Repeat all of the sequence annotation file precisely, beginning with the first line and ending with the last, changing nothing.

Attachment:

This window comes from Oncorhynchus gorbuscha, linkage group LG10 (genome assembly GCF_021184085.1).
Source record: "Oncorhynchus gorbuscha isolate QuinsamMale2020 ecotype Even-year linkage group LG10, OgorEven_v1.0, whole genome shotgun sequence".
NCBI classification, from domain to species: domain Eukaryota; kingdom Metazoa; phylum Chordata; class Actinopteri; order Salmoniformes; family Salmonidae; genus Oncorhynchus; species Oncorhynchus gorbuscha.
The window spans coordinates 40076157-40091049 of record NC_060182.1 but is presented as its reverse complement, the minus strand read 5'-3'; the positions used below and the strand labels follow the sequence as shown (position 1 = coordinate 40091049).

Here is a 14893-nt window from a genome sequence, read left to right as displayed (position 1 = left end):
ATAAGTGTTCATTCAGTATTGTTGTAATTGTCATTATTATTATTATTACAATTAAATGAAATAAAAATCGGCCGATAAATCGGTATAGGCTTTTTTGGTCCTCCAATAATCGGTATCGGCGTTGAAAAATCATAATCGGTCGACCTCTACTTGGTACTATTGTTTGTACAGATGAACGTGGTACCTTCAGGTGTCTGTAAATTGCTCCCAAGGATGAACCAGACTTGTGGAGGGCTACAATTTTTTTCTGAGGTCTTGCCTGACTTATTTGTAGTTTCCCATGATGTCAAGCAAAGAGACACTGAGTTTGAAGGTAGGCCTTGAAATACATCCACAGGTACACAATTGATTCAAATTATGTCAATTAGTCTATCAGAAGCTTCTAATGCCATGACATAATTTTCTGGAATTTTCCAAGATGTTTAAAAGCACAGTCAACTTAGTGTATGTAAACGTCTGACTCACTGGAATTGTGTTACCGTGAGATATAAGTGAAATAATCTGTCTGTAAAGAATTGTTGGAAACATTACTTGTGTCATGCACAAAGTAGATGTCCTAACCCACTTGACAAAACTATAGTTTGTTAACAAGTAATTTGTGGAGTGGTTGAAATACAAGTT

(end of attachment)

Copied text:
This window comes from Oncorhynchus gorbuscha, linkage group LG10 (genome assembly GCF_021184085.1).
Source record: "Oncorhynchus gorbuscha isolate QuinsamMale2020 ecotype Even-year linkage group LG10, OgorEven_v1.0, whole genome shotgun sequence".
NCBI classification, from domain to species: domain Eukaryota; kingdom Metazoa; phylum Chordata; class Actinopteri; order Salmoniformes; family Salmonidae; genus Oncorhynchus; species Oncorhynchus gorbuscha.
The window spans coordinates 40076157-40091049 of record NC_060182.1 but is presented as its reverse complement, the minus strand read 5'-3'; the positions used below and the strand labels follow the sequence as shown (position 1 = coordinate 40091049).

Here is a 14893-nt window from a genome sequence, read left to right as displayed (position 1 = left end):
ATAAGTGTTCATTCAGTATTGTTGTAATTGTCATTATTATTATTATTACAATTAAATGAAATAAAAATCGGCCGATAAATCGGTATAGGCTTTTTTGGTCCTCCAATAATCGGTATCGGCGTTGAAAAATCATAATCGGTCGACCTCTACTTGGTACTATTGTTTGTACAGATGAACGTGGTACCTTCAGGTGTCTGTAAATTGCTCCCAAGGATGAACCAGACTTGTGGAGGGCTACAATTTTTTTCTGAGGTCTTGCCTGACTTATTTGTAGTTTCCCATGATGTCAAGCAAAGAGACACTGAGTTTGAAGGTAGGCCTTGAAATACATCCACAGGTACACAATTGATTCAAATTATGTCAATTAGTCTATCAGAAGCTTCTAATGCCATGACATAATTTTCTGGAATTTTCCAAGATGTTTAAAAGCACAGTCAACTTAGTGTATGTAAACGTCTGACTCACTGGAATTGTGTTACCGTGAGATATAAGTGAAATAATCTGTCTGTAAAGAATTGTTGGAAACATTACTTGTGTCATGCACAAAGTAGATGTCCTAACCCACTTGACAAAACTATAGTTTGTTAACAAGTAATTTGTGGAGTGGTTGAAATACAAGTT